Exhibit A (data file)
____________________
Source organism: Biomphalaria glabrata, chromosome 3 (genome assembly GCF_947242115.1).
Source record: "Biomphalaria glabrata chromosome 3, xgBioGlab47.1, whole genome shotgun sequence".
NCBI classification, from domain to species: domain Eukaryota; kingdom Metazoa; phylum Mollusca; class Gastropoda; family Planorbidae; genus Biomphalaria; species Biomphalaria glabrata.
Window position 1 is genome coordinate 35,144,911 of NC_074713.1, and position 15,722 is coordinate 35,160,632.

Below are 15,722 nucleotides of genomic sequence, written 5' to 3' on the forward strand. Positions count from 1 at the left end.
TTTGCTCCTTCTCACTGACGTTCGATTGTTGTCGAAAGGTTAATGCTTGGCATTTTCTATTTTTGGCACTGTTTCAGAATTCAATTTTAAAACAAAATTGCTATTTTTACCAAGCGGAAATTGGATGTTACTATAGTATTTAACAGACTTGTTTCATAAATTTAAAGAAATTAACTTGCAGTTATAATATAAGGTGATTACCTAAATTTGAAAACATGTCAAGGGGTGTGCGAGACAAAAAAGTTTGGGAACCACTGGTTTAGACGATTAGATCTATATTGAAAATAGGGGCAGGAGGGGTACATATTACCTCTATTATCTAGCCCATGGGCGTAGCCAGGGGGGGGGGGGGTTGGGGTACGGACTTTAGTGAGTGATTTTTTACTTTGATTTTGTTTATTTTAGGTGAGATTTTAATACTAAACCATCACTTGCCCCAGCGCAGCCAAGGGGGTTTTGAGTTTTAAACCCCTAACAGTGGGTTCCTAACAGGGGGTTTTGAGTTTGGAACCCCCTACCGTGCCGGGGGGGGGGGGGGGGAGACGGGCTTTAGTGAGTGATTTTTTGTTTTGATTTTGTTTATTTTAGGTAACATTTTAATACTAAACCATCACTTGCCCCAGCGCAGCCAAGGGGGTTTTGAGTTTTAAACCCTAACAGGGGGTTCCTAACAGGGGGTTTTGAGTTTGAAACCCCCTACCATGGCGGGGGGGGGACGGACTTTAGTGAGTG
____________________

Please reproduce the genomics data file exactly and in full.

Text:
Source organism: Biomphalaria glabrata, chromosome 3 (genome assembly GCF_947242115.1).
Source record: "Biomphalaria glabrata chromosome 3, xgBioGlab47.1, whole genome shotgun sequence".
NCBI classification, from domain to species: domain Eukaryota; kingdom Metazoa; phylum Mollusca; class Gastropoda; family Planorbidae; genus Biomphalaria; species Biomphalaria glabrata.
Window position 1 is genome coordinate 35,144,911 of NC_074713.1, and position 15,722 is coordinate 35,160,632.

Below are 15,722 nucleotides of genomic sequence, written 5' to 3' on the forward strand. Positions count from 1 at the left end.
TTTGCTCCTTCTCACTGACGTTCGATTGTTGTCGAAAGGTTAATGCTTGGCATTTTCTATTTTTGGCACTGTTTCAGAATTCAATTTTAAAACAAAATTGCTATTTTTACCAAGCGGAAATTGGATGTTACTATAGTATTTAACAGACTTGTTTCATAAATTTAAAGAAATTAACTTGCAGTTATAATATAAGGTGATTACCTAAATTTGAAAACATGTCAAGGGGTGTGCGAGACAAAAAAGTTTGGGAACCACTGGTTTAGACGATTAGATCTATATTGAAAATAGGGGCAGGAGGGGTACATATTACCTCTATTATCTAGCCCATGGGCGTAGCCAGGGGGGGGGGGGGTTGGGGTACGGACTTTAGTGAGTGATTTTTTACTTTGATTTTGTTTATTTTAGGTGAGATTTTAATACTAAACCATCACTTGCCCCAGCGCAGCCAAGGGGGTTTTGAGTTTTAAACCCCTAACAGTGGGTTCCTAACAGGGGGTTTTGAGTTTGGAACCCCCTACCGTGCCGGGGGGGGGGGGGGGGAGACGGGCTTTAGTGAGTGATTTTTTGTTTTGATTTTGTTTATTTTAGGTAACATTTTAATACTAAACCATCACTTGCCCCAGCGCAGCCAAGGGGGTTTTGAGTTTTAAACCCTAACAGGGGGTTCCTAACAGGGGGTTTTGAGTTTGAAACCCCCTACCATGGCGGGGGGGGGACGGACTTTAGTGAGTG